There she was: a 1979 MG Midget at a yard sale on the corner of Solar Road, where my fiancé Ed lived south of Montrose, Colorado. With her bright yellow paint, black top, bumpers and tires, she looked like a giant bumble bee touching down in the middle of used clothes, pots, pans, dishes, and old lawn mowers. Ed and I passed her three times going to and from his house that Sunday. On each pass, she whispered something, and finally we walked down the dirt road, answering her call, although I didn’t catch her exact words.
On the test drive up the hill heading west, she gave a throaty promise of good rides to come, but on the way down the hill, she seemed unwilling to return to her previous ignominious state. In fact, her brakes were shot. Ed geared down, scrubbing off some speed with a sharp right turn back into the yard sale, then into a skidding left onto the grassy rise where she had been previously poised among the dispossessed.
“Brakes could use some work,” the owner said, brushing the grit from our entrance from his sleeve and eyebrows. “You can get anything you want for her, right here,” he said with a big smile, brandishing a thick pile of dog-eared parts catalogs.
Let me reminisce a little. I had three sports cars with my first husband. He came with a British Racing Green Sunbeam Tiger. I remember if it rained, I had to twist around in the passenger seat to “diddle” the fuel pump into operation. Later, we bought a deep red TR6 in Amsterdam and drove it all over Europe, trying to explain in our most creative sign language and broken Spanish, German, or French that the turn signals smoked or the horn sounded when we turned on the headlights! Eventually, the wiring got straightened out, but the frame was forever bent after whatever it was they did in shipping the Triumph back to the U.S. The dark blue Fiat Spyder came last. In the end it was unfaithful to both of us.
But I loved them all joyfully, though they all became my rival in their time, their slightest hiccup a cause for concern and the eventual disappearance of my husband under the bonnets or complicated bellies. Once, years after the marriage, I recognized him across a busy street before I saw anything else but his lower leg emerging from below the door of his Porsche 911. For years, I had communicated with those legs and his disembodied voice from beneath the Tiger, the TR6, or the Spyder!
But my colorful past did not save me. This Midget called to me and I answered. I wrote the smiling owner a check, and made arrangements to tow in my new find for a brake job on Monday. Now she was mine! We headed back home, me burbling, “My cup runneth over.” I named her Buttercup.
A month later, on the summer solstice, I married Ed. Leaving the church, I climbed into Buttercup, stood on the seat, and threw my bouquet to a little group of friends behind me. As Ed drove us to our wedding reception, I waved as I thought the Queen might wave, firmly holding on to my wedding hat with my other hand. Buttercup’s taillights fell off as we left the reception for our honeymoon, so she had to stay home with the children!
Over the next year, Ed was chagrined to realize that of the few phone numbers he kept memorized—his father’s, his son’s, his work—the next was that of our local friendly mechanic, Rod! We replaced big and little parts, from the sun visor to the suspension. Buttercup ran, and then didn’t, and by October, her crankcase was spewing enough gray smoke that a woman at a stoplight rolled down her window and asked me if I knew my car was on fire!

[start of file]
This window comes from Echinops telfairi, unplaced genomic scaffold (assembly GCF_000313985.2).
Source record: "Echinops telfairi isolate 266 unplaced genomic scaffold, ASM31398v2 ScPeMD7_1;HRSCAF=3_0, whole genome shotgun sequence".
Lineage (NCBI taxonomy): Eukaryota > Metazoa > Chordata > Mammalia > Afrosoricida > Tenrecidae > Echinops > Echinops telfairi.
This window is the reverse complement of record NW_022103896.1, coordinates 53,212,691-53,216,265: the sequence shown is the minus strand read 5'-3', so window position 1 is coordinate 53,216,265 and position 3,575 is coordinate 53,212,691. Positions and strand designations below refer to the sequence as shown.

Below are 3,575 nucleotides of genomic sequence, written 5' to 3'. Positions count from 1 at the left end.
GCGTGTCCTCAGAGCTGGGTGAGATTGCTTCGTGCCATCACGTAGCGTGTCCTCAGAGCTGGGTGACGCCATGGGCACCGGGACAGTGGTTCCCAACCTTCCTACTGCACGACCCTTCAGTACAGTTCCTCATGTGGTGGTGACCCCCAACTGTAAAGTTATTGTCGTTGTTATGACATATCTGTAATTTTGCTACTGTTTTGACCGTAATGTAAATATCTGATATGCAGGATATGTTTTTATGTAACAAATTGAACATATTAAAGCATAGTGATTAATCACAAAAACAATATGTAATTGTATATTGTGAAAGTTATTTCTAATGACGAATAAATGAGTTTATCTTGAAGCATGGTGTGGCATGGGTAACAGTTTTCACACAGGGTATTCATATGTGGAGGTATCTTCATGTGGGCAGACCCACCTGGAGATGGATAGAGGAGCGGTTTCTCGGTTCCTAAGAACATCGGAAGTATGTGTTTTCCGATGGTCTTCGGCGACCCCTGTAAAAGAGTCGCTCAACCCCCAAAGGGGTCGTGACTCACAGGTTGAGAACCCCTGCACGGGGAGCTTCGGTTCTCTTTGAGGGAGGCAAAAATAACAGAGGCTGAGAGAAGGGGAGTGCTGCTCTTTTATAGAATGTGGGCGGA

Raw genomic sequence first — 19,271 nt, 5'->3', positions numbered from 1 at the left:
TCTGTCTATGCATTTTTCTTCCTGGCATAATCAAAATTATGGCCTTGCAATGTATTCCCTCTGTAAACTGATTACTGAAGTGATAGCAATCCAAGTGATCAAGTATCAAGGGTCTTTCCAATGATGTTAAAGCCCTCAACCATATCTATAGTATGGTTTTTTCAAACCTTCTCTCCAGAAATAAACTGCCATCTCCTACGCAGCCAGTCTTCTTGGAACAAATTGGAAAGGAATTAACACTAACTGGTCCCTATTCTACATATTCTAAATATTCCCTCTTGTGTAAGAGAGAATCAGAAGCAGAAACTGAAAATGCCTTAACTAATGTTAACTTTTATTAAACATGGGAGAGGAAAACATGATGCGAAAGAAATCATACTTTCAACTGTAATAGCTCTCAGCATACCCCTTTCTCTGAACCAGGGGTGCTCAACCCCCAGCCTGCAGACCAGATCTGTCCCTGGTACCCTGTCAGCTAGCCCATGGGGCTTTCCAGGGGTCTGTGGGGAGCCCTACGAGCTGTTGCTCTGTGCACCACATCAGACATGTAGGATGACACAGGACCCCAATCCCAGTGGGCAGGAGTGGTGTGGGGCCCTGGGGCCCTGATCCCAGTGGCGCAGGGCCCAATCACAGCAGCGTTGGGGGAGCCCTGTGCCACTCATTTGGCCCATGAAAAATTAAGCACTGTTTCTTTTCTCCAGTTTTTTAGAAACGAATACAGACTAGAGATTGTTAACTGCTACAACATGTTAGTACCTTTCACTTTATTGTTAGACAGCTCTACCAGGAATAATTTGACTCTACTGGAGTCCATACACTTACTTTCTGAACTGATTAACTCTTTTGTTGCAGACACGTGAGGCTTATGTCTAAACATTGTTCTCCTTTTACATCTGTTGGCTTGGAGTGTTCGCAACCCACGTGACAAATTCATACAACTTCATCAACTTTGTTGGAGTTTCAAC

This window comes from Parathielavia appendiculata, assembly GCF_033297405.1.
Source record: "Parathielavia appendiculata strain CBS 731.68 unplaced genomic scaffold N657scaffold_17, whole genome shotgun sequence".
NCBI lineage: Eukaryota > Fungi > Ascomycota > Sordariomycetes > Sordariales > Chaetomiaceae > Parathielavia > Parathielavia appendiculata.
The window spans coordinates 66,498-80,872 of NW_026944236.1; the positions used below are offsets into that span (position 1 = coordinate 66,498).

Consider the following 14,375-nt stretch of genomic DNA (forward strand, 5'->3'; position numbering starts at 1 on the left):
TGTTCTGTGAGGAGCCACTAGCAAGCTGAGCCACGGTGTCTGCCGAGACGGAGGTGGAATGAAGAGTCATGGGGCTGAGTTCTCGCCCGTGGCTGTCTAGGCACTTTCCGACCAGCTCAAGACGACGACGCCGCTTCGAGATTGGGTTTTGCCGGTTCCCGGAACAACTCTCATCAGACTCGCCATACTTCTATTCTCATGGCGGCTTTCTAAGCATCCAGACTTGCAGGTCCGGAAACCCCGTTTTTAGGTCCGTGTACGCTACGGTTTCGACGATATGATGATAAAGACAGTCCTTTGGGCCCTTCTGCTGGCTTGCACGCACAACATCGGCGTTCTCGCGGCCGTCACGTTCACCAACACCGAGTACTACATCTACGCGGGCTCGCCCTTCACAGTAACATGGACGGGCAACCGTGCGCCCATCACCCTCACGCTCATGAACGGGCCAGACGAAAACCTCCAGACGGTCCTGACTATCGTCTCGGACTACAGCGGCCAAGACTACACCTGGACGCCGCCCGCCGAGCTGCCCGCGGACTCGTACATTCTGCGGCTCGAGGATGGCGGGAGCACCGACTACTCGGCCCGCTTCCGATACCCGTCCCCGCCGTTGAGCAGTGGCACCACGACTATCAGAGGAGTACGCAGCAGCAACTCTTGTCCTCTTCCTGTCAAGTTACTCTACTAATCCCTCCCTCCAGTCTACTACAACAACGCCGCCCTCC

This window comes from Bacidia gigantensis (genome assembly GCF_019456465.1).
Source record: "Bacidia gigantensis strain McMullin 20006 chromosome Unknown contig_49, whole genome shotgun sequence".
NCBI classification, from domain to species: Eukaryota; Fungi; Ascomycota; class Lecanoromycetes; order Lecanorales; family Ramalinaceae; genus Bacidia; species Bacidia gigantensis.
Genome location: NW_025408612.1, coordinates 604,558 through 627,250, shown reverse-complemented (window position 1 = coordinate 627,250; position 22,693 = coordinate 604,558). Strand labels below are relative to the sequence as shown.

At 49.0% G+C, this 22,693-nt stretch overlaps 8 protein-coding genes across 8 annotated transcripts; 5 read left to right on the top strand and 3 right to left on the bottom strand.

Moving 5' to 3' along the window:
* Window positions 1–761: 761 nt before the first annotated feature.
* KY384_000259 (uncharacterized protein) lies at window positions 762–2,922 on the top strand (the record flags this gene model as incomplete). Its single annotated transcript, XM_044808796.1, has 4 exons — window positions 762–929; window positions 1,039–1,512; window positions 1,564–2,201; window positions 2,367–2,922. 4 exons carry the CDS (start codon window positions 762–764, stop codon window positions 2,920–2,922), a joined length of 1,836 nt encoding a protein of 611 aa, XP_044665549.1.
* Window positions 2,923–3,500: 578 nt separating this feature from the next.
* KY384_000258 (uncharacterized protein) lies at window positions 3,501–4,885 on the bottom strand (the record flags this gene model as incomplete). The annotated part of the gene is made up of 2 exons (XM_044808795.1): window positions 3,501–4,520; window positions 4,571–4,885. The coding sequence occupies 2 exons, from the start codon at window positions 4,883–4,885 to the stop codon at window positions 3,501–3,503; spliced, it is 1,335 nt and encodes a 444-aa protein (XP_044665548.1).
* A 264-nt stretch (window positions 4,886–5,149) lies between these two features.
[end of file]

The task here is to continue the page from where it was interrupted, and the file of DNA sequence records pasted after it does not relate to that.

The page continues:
Once again we chugged our way to Rod’s, where he later told us that the pistons and cylinders were in the worst shape of any car he had actually seen driven into his shop. The piston he saved for us looked as though it had been eaten by worms! We used it as a paperweight to hold down the growing stack of Buttercup’s repair bills.
By the following August, her engine had been rebuilt and then she was home again in time for the aspen that grace the Colorado fall. On the way to Lake City, we met the Colorado Grand event coming down the hill. We waved at the drivers of Lagondas, Bugattis, SSK Jaguars, and prewar MGs—and they waved back. We crossed Red Mountain Pass to Durango on a bluebird day, the Rocky Mountains culpable of dwarfing us even if we weren’t driving a Midget. Buttercup was in tune again, and we were in tune with Buttercup.
For Ed’s birthday, I drove him to Norwood for dinner at the Lone Cone, where a new German chef had taken residence. Buttercup crested the Dallas Divide where the mountains pushed their still-frosted peaks into brilliant blue. I watched gauges and warning lights as much as the mountains, but Buttercup kept her cool, climbing at a respectable 45 mph in third going up the pass, then gliding down with her tenacious grip—and no backfiring!
Then we were on the canyon road to Norwood, winding between pine, cottonwoods, and weathered canyon walls. The frothy green summer waters of the San Miguel traveled with us, and in the open car, I could hear, mixed with the water sounds, Buttercup’s unique reverberations echoing in the depth of the canyon road. I let her eloquent growls guide me instead of the tach as I moved through the gears. I stopped watching gauges and warning lights, shifting easily as I set up for curves until my body and Buttercup moved as one in rhythm.
And finally, in the echoes of the canyon, I heard what I couldn’t hear that first spring as she whispered, yellow and brakeless at the entrance to our road—”Shall we dance?”